Making and the Art of Transformation
By Nick Kary
An important book, brimming with insight. Nicholas Evans, author of The Horse Whisperer
Material is generous, wise, fascinating and fundamentally humane. Dan Richards, author of Outpost
Throwing a pot. Building a bench. Sewing clothes. Creating a linocut illustration. Carving a spoon. What does it mean to make things with your hands in a digital age full of mass market, disposable items?
Through beautifully-crafted writing filled with memorable makers, landscapes, stories and scenery, Material is a rich celebration of what it means to imagine and create. Nick Kary champions the voices of artisans across the English landscape, from potters to woodworkers, and reminds us of the rich vein of knowledge and skills that defines our common human heritage.
Much in the vein of bestselling authors Lars Mytting, Robert Macfarlane and Barn the Spoon, craftsman Nick Kary explores what it means to be a maker, where the fluid creative act becomes manufacturing, and what it means to create in a world where consumers are disconnected from the creative and material process. He tells the stories of craftspeople, asking them why they make, and the challenge of making a living out of a practice that was once a necessity; and underlying his visits to meet fellow makers are the author’s own reflections about what and who influenced him to value and make using materials from the earth for the past forty years.
Perfect for fans ranging from Countryfile to Norwegian Wood, Material is a rich, inspiring read for woodworkers, potters, craftspeople, bibliophiles and anyone who enjoys working with their hands.
Reviews and Praise
“[Kary’s] inquiry goes to the soul of what ‘making’ with our hands is, and how artists entwine physically and emotionally with their materials. An enlightening exploration.”
‘In Material, Nick Kary mines the deep knowledge of makers and creatives, and the resultant nuggets from carpenters, weavers, smiths and masons are often gold. This book offers a timely retort to a world in thrall to fast, ephemeral fashions. A marvellous mix of the heuristic, didactic and expedient; a celebration of the local, old-school and hands-on, Material is generous, wise, fascinating and fundamentally humane.’—Dan Richards, author of Outpost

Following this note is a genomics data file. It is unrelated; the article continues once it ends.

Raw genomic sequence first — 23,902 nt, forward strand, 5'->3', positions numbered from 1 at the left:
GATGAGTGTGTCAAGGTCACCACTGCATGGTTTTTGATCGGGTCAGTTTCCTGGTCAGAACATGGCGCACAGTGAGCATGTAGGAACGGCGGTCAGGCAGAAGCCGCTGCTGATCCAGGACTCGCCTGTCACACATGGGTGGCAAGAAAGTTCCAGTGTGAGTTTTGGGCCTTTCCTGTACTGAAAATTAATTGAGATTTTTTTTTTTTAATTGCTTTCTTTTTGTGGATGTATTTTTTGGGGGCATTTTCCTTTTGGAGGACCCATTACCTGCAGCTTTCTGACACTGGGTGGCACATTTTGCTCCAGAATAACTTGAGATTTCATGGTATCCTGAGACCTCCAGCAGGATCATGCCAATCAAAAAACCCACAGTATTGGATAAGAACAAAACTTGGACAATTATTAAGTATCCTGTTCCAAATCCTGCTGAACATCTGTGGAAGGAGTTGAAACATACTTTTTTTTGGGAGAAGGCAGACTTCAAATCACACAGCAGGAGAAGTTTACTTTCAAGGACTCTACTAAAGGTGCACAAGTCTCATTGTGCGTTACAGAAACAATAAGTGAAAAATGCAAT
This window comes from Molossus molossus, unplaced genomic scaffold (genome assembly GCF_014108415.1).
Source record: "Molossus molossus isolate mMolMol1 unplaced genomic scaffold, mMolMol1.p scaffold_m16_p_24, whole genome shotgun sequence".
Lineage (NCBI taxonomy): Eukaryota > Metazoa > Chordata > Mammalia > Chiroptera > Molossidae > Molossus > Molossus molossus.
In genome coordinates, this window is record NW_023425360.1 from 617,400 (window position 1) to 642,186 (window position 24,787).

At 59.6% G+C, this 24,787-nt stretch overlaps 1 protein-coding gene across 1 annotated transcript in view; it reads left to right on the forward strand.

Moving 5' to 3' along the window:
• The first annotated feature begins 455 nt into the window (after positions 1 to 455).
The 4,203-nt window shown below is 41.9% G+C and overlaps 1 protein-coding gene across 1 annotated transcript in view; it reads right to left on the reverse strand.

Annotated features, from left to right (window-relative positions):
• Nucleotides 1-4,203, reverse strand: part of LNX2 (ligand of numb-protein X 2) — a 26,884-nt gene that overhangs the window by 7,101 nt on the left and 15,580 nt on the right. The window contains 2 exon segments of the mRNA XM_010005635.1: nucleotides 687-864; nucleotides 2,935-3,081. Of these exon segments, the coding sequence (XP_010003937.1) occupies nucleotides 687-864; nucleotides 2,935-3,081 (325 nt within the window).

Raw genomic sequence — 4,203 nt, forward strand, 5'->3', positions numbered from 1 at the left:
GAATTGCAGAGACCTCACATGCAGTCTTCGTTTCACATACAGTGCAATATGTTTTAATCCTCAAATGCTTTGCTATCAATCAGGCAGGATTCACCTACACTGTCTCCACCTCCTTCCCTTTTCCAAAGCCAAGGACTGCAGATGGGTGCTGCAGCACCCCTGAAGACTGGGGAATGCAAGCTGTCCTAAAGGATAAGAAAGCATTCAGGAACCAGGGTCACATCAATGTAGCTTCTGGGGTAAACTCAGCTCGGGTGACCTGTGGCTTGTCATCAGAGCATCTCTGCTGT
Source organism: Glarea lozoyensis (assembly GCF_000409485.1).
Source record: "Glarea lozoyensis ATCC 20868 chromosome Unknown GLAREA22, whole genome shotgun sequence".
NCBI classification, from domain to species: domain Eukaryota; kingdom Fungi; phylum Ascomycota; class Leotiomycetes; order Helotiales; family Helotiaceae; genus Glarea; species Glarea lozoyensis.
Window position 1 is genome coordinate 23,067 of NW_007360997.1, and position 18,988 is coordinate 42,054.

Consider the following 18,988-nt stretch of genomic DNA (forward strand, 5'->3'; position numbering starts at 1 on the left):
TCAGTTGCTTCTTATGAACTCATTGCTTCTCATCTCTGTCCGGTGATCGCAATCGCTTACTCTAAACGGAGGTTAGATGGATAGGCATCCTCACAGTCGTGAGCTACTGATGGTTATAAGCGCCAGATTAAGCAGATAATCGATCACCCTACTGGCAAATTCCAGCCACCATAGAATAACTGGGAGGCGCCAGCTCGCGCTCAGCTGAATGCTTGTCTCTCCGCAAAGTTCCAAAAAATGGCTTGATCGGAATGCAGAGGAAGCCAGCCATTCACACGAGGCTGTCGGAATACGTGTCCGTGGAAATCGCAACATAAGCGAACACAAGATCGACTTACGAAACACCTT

‘A profound and personal delving into the ancient connection between man and matter and our increasingly tenuous relationship with nature. An important book, brimming with insight.’—Nicholas Evans, author of The Horse Whisperer
‘Nick Kary understands that to be a maker is to be a seeker – creating to a personal standard not only out of the material of the earth but of memory, one’s relationship to place and history, the force of time. The work of our hands affirms a stewardship of the land that is also an imperative. Material is a quiet, heartfelt assertion of why craft so deeply matters.’—Anne Michaels, author of Fugitive Pieces
‘It was as if Nick Kary’s outstretched hand took mine and, tucking my arm under his, gently led me into an enchanted world. There is an exquisite poignancy in this book, an honesty, a fearless enquiry that shifts from sunlight to shadow, along paths mostly hidden from a world grown weary of beauty. Material meets maker in a sensuous weave of insight, wonderment, ordinariness, and deep humanity. I will read this book again, and slowly, in the way I might cup hands and, dipping them to clean spring water, pause to drink.’—Mac Macartney, author of The Children’s Fire: Heart Song of a People
‘With grace and humility, Nick Kary has crafted a deeply felt and intimately observed portrait of a magic English landscape of authentic makers working amidst the remnants, scars and generational stories of forgotten crafts and industry. Material: Making and the Art of Transformation beautifully weaves together the pathos and promise of traditional materials and methods, and the intimate bonds that form between artisans and their medium as they bring meaning to their making. Nick Kary has gifted us, giving eloquent voice to thinking and feeling with one’s hands.’—Christopher Bardt, author of Material and Mind